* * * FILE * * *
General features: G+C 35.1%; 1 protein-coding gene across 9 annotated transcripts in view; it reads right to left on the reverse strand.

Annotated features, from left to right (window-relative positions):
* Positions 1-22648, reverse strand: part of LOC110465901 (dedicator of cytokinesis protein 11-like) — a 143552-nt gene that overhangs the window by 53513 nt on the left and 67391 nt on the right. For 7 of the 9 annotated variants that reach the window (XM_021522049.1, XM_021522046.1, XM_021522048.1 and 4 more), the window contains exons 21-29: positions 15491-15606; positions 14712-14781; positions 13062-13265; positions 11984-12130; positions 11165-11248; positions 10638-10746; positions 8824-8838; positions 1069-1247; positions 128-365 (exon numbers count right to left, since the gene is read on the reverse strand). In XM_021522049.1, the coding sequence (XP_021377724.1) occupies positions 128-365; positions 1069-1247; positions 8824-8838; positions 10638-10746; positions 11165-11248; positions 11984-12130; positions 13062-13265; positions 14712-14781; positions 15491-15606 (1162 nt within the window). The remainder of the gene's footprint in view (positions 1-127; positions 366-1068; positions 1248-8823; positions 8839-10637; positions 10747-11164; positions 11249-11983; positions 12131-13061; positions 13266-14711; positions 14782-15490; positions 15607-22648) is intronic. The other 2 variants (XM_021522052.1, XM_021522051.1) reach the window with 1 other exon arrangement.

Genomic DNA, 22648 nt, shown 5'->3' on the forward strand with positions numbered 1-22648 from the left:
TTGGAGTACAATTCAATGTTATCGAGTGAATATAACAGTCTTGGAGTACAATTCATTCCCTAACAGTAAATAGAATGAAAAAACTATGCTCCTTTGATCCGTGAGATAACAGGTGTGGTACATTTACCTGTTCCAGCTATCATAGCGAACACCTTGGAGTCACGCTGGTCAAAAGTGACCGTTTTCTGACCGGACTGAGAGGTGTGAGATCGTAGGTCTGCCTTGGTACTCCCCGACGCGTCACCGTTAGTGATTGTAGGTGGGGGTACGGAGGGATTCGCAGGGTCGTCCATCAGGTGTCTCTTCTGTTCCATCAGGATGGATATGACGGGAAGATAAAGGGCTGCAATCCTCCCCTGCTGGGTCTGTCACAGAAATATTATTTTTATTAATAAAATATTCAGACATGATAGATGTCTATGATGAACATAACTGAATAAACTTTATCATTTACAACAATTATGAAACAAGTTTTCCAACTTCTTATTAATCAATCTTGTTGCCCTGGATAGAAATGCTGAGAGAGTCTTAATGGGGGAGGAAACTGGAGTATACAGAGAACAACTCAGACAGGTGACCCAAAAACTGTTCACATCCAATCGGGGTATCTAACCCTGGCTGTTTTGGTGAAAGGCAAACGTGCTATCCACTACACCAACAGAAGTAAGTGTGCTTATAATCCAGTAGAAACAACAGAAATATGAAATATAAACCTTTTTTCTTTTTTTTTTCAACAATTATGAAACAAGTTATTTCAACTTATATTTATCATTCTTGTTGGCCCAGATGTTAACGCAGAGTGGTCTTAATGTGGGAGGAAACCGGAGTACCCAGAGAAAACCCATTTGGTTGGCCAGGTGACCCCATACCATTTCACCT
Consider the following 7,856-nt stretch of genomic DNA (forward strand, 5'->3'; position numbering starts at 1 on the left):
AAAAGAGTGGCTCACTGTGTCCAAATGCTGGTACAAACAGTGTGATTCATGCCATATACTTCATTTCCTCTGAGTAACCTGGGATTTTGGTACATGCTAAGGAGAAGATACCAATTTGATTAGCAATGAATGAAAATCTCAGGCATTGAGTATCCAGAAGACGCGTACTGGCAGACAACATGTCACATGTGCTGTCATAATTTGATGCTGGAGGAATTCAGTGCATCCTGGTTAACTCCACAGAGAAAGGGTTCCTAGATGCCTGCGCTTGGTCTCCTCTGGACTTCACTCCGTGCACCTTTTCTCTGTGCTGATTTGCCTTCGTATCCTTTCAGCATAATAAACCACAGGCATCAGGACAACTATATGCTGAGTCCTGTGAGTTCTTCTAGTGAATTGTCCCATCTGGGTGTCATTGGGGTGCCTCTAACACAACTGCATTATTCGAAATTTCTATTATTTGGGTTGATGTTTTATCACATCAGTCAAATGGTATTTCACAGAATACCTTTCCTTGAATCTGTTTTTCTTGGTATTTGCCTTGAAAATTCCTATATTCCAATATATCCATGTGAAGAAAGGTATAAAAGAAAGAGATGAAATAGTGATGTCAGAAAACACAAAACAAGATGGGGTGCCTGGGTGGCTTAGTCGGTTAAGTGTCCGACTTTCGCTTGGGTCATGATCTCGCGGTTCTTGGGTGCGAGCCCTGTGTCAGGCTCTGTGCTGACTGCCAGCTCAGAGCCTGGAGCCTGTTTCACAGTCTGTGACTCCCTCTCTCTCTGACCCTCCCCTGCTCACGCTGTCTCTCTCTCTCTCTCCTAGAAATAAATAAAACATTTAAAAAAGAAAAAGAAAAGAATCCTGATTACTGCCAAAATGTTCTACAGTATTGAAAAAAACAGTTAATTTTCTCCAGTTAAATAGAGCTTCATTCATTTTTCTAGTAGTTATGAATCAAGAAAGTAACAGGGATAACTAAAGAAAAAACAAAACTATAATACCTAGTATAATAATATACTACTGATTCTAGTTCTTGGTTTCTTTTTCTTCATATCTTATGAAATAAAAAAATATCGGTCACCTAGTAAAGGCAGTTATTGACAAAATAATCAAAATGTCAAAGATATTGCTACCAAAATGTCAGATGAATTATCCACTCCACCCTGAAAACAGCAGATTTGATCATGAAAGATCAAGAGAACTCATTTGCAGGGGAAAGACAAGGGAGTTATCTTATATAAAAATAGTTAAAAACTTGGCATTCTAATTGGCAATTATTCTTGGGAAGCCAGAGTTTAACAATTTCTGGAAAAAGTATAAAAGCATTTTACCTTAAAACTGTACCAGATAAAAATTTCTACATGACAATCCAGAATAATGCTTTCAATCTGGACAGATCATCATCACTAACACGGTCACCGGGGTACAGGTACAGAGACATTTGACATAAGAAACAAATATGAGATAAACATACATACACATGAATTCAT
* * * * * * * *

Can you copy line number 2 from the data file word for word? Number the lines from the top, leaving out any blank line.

Annotated features, from left to right (window-relative positions):